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Adrift In A Sea Of ADHD

kayaking on my bay
Life on rough water

I swear I feel like we’re making headway, and yet …

Yesterday I was out kayaking on our bay. The weather was not perfect, but a cousin was visiting and that cousin, having never kayaked before, was wanting to give it a try.

So we got the kayaks out and three of us headed out onto the bay.

It took a very short time to explain what was needed in the wind and waves, and a longer time for our cousin to develop the subtle finesse that was needed to keep the kayak heading into the wind.

Into the wind?

Yes, when you’re showing someone how to kayak and you have no destination in mind you always go into the wind. They can get back to the launch site by drifting should anything go wrong so long as they travel consistently into the wind.

We paddled for about twenty minutes, maybe twenty five.  It was fairly exhausting work.

Waves were regularly the height of our kayaks and some were taller. They were moving at speed and often lifting our front ends into the air and then dropping us into the troughs. There was lots of spume and spray, and the wind pushed on us constantly, determined we should go no further.

We’d gone far enough

When we turned around, we were instantly able to make good time. When outbound the shoreline crawled past at a frustratingly slow rate. On the return run it raced past us like it was late for church.

Our cousin was surprised by how soon we were back to our landing spot. It took less than five minutes to cover the same distance we had spent twenty or more minutes struggling with on the way out.

If we hadn’t bothered paddling back it likely would only have taken eight or so minutes.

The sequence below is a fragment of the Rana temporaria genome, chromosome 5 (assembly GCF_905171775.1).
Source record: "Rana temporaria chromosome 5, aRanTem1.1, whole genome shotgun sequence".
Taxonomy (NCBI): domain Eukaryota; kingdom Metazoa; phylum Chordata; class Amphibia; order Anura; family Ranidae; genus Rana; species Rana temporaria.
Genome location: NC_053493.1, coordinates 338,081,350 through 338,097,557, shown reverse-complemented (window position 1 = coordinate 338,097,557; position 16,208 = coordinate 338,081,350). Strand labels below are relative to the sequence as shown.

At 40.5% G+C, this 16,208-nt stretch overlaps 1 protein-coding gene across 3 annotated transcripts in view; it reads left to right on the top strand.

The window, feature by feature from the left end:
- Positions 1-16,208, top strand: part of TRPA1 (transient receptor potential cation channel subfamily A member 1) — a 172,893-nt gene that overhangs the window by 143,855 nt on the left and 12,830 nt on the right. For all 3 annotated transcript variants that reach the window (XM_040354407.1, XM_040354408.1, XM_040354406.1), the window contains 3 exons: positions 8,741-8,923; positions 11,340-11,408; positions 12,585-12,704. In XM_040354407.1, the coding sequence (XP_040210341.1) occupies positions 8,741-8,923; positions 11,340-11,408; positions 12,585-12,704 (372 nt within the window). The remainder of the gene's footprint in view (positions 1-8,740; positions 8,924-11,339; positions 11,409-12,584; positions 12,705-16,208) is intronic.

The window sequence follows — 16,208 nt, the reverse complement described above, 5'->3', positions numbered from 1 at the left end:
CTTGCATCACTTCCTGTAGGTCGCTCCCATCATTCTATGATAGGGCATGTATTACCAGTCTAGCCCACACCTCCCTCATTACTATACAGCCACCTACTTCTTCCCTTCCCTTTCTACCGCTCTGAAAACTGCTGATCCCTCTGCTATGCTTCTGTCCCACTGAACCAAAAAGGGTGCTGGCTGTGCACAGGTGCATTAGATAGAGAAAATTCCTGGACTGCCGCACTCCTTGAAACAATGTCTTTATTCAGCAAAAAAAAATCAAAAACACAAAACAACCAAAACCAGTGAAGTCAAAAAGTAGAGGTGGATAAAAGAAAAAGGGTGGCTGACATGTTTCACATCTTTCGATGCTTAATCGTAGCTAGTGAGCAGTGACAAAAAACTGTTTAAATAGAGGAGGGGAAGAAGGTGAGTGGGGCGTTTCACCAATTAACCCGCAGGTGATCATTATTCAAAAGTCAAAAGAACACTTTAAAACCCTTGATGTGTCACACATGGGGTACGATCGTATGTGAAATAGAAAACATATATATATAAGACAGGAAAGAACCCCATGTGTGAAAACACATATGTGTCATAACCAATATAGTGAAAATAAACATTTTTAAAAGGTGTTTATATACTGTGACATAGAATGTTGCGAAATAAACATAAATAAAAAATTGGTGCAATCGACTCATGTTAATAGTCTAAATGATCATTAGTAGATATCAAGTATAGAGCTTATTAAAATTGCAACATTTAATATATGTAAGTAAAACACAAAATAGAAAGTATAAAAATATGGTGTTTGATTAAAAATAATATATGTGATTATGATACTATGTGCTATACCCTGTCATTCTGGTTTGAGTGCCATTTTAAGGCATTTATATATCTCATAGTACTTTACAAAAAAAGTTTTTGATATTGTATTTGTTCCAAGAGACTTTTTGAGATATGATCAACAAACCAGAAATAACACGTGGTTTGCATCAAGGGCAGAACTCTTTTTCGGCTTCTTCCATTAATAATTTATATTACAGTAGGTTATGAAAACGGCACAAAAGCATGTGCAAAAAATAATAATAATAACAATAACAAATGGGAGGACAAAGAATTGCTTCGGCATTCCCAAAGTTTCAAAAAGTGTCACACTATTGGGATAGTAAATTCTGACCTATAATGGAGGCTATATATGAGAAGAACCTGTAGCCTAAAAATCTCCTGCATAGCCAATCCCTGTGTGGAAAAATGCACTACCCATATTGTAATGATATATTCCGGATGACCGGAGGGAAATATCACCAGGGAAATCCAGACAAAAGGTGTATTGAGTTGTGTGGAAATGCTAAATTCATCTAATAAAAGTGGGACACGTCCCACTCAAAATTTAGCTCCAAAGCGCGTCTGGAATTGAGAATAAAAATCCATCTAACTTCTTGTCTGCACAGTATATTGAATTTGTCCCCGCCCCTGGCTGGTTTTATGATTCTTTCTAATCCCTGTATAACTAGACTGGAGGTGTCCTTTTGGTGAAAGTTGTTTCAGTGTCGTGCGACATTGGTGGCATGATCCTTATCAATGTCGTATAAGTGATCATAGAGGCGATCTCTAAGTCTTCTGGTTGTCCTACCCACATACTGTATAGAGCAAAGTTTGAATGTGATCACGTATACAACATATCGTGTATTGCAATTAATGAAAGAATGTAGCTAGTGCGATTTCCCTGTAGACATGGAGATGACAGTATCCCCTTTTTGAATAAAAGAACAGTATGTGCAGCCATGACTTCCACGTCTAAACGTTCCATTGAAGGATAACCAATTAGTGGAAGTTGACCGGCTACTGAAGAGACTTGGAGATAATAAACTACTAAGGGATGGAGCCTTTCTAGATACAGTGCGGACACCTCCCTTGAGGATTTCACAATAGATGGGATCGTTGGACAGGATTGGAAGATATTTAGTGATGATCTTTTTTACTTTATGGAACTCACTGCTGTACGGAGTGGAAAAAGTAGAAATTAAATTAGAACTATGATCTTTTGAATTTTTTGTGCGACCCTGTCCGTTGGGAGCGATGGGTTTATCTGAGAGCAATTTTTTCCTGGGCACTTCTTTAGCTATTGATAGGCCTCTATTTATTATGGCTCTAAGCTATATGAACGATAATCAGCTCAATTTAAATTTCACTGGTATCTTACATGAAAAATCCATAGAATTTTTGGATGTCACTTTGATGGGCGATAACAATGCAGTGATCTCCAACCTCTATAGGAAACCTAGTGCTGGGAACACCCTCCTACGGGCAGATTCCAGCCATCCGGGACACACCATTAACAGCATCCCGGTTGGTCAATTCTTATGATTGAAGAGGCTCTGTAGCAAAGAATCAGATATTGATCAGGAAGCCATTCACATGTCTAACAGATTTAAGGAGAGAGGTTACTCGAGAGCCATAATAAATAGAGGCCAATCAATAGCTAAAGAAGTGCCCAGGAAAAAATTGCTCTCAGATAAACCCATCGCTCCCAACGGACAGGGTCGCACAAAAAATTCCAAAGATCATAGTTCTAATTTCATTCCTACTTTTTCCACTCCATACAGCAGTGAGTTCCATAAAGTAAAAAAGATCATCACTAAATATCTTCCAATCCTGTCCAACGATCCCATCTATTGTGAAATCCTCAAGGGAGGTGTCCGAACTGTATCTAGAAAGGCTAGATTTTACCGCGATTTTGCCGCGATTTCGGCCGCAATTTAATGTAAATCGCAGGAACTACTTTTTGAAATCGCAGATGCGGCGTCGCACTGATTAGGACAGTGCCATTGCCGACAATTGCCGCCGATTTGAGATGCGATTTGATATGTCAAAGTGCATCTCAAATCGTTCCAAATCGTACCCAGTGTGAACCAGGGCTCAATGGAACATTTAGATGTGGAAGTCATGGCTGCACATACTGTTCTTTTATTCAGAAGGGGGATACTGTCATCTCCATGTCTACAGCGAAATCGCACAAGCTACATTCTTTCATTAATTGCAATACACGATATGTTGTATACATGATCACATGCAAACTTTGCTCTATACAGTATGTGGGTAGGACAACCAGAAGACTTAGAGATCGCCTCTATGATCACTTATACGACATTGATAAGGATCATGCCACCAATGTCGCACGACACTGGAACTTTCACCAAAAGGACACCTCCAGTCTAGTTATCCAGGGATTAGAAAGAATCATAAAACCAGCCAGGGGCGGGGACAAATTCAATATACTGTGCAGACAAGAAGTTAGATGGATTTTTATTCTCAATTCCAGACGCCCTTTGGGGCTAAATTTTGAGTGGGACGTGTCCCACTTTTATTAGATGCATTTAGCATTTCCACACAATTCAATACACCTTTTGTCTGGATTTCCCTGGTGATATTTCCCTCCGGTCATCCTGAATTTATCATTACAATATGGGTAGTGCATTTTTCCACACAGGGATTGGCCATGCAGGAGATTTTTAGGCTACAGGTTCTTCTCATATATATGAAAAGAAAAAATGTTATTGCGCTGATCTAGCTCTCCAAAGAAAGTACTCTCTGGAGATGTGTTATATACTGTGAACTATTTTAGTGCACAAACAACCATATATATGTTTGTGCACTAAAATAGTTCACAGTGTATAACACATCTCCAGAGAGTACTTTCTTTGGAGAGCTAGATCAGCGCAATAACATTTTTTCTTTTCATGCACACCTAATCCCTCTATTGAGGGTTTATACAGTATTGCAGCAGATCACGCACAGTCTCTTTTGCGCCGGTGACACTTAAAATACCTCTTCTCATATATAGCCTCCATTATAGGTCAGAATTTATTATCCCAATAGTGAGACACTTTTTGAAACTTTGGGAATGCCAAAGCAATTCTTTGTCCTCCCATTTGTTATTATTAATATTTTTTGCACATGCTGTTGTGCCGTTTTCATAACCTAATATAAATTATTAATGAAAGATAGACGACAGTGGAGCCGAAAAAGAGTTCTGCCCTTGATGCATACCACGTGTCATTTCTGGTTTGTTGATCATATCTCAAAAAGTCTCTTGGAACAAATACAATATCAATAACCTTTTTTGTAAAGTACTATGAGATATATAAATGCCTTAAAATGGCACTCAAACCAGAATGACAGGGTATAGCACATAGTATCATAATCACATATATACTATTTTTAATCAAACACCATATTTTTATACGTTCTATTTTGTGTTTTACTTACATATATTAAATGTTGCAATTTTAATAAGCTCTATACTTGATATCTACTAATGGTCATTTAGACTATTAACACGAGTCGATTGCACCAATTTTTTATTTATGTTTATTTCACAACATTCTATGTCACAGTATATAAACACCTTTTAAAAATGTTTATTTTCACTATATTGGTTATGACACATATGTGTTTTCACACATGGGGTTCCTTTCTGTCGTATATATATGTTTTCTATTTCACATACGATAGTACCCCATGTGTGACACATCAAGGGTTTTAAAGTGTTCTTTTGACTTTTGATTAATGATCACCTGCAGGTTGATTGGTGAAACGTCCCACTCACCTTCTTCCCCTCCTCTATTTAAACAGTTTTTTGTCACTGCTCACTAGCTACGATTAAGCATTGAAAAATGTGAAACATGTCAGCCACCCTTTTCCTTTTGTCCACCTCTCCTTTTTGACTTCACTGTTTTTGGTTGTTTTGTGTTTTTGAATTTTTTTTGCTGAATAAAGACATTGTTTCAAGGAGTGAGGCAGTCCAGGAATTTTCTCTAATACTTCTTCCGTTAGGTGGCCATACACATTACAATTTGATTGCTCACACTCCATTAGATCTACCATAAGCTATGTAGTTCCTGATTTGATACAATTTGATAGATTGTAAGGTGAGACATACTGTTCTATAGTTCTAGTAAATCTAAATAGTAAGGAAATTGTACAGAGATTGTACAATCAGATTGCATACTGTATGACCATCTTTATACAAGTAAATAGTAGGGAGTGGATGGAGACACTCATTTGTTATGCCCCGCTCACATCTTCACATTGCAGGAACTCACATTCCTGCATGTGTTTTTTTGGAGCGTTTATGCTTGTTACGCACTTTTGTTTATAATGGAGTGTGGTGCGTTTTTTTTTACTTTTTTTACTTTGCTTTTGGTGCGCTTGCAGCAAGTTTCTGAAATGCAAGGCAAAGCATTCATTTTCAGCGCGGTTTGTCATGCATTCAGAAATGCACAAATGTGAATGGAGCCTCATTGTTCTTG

That’s life

Right? With ADHD, we often struggle hard and seem to get nowhere. With life and with the world.

And when we stop to take a break from our struggles, does it not seem like we lose all the headway we’ve made thus far?

Does it not seem like we’ve worked too hard to have only achieved what little we’ve got and does it not seem like those achievements are too easily lost again?

Bam! Gone

I thought we were making headway with the world. I thought, with the exception of the idiots who still insist that ADHD was made up to sell drugs, that we had managed to get the majority to understand that, even if they didn’t know what ADHD was, that it did in fact exist and it did in fact cause issues in our lives.

I’m not complaining about ADHD. I have this disorder, but I’ve had it all my life and I know nothing different. The knowledge I’ve gained has made things better for me.

But I’m also not willing just say that having ADHD is nothing worth noting and we should just forget about it. My life is better because I acknowledge the issues, not because I deny or ignore them.

An example …

On August 29th of this year, someone named Toni commented on one of my posts saying. “Why would you not give yourself a few extra minutes…just in case? Why take it down to the wire? Sounds more like lack of common sense not ADHD.”

I took the high road and replied that we just don’t see the “wire” coming. But in my heart I was seething. Give myself a few extra minutes? Where do I find these few extra F*CKING minutes? Are you giving them away? Do you have even the faintest clue what this is like?

Apparently not.

I thought we had paddled so far. Turns out we are still in sight of the dock. And yet, we cannot turn around. *Sigh.


Adrift In A Sea Of ADHD

Kelly Babcock

I was born in the city of Toronto in 1959, but moved when I was in my fourth year of life. I was raised and educated in a rural setting, growing up in a manner I like to refer to as free range. I live on the traditional lands of the Chippewas of Nawash in an area where my family history stretches back 6 or 7 generations and my First Nations friend's families go back hundreds of generations. I was diagnosed with ADHD at the age of 50 and have been both struggling with the new reality and using my discoveries to make my life better. I am a freelance writer and I write two blogs here at Psych Central, one about living with ADHD and one that is a daily positive affirmation that acts as an example of finding the good in as much of my life as I possibly can.

Find out more about me on my website: writeofway.

email me at ADHD Man

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APA Reference
Babcock, K. (2019). Adrift In A Sea Of ADHD. Psych Central. Retrieved on July 14, 2020, from


Last updated: 24 Sep 2019
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